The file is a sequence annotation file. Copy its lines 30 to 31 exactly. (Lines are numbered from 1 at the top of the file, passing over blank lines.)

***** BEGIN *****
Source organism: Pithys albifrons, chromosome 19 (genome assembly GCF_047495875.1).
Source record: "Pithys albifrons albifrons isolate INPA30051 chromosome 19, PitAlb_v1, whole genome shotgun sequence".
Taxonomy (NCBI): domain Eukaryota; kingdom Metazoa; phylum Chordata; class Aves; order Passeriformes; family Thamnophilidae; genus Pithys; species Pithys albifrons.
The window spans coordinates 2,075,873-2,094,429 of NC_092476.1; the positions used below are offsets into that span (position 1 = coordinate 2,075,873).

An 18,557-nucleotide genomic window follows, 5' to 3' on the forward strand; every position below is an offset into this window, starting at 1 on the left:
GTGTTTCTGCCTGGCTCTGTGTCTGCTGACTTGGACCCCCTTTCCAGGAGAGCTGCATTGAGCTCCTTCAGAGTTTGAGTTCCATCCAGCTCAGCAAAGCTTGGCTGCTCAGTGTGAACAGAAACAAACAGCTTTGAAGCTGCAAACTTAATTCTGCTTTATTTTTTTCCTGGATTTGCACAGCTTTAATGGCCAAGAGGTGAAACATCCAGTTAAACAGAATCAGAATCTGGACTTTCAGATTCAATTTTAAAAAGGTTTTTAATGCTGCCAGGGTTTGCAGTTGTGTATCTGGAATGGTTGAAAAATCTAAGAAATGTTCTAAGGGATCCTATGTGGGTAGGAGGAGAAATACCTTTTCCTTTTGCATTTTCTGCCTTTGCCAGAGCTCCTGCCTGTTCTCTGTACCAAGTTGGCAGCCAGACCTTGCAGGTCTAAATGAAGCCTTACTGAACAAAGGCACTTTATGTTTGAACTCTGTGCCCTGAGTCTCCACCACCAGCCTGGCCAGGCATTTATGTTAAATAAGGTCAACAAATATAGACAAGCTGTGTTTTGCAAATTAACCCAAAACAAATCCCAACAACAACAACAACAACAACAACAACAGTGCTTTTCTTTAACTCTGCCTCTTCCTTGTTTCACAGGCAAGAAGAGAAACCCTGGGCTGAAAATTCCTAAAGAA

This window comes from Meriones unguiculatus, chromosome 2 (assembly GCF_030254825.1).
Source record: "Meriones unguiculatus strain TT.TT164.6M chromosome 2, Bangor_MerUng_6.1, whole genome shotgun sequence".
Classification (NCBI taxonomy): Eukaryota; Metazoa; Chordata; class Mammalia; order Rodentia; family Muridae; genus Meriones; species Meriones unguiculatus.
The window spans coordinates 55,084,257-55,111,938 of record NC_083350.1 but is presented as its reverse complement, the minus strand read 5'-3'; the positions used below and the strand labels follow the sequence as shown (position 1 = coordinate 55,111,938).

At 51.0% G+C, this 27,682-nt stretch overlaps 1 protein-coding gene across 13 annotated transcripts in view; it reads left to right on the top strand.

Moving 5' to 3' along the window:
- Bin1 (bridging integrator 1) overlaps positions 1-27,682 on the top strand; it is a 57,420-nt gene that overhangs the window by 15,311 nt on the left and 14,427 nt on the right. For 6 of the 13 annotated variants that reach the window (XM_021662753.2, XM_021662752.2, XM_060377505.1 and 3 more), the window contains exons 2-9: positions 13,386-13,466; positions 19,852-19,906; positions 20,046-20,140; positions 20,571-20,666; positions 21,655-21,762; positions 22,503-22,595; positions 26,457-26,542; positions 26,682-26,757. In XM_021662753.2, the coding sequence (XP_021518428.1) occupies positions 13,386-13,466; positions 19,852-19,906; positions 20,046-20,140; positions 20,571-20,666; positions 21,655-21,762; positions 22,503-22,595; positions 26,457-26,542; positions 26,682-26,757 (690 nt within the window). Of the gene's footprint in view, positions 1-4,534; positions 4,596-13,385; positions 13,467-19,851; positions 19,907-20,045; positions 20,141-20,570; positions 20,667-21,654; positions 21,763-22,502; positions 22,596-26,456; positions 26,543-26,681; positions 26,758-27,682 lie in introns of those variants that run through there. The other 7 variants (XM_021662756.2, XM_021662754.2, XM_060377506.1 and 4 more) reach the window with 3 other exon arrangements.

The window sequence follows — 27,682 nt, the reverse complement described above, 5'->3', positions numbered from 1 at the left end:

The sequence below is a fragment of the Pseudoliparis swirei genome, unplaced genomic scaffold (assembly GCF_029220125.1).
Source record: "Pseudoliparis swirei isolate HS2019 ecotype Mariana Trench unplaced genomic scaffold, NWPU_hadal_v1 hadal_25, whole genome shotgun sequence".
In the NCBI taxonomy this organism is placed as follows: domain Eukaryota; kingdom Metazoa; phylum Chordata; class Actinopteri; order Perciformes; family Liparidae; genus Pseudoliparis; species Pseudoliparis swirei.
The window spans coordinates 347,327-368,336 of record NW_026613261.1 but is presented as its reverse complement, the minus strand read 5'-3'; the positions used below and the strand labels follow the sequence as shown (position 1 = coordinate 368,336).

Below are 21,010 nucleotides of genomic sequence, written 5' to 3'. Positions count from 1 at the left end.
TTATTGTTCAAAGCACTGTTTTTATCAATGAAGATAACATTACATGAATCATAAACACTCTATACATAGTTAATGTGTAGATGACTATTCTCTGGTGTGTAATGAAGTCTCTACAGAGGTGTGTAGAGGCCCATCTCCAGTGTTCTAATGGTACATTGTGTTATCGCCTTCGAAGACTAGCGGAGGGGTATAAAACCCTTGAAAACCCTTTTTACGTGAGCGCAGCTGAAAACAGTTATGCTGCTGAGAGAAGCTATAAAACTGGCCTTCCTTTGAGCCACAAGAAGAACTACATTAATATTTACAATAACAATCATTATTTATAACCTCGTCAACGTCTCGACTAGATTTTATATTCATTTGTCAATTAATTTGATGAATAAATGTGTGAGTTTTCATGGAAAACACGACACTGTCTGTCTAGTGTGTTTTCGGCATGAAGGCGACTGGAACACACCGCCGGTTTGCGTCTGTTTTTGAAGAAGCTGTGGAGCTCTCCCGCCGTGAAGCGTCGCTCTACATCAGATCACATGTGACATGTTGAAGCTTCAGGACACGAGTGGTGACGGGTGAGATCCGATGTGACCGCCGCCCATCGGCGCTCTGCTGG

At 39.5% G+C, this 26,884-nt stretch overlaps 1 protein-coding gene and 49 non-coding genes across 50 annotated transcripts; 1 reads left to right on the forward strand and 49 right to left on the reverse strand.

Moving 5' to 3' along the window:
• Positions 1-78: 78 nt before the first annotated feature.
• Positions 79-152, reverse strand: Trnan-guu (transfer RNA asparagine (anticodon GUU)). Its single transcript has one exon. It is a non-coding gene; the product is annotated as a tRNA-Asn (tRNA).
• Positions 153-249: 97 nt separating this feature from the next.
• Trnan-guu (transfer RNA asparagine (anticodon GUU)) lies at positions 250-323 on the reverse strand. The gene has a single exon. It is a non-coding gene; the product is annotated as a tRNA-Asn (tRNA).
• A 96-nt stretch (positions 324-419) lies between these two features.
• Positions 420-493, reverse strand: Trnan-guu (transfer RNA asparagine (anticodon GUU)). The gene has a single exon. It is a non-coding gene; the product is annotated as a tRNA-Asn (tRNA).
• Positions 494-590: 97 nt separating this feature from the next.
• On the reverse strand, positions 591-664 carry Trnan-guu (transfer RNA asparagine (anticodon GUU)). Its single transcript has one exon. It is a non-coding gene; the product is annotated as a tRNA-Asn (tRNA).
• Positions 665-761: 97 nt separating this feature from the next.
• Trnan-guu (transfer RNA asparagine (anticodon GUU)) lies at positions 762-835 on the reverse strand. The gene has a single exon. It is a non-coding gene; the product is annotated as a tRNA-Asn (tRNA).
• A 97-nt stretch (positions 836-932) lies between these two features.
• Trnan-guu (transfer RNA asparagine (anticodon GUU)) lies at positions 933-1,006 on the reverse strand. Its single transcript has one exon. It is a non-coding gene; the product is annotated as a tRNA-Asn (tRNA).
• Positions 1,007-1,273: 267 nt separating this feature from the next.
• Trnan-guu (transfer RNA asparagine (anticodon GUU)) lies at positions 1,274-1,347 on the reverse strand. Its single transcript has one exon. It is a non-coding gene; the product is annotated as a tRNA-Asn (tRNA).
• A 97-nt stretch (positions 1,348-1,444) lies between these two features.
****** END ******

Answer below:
• On the reverse strand, positions 591-664 carry Trnan-guu (transfer RNA asparagine (anticodon GUU)). Its single transcript has one exon. It is a non-coding gene; the product is annotated as a tRNA-Asn (tRNA).
• Positions 665-761: 97 nt separating this feature from the next.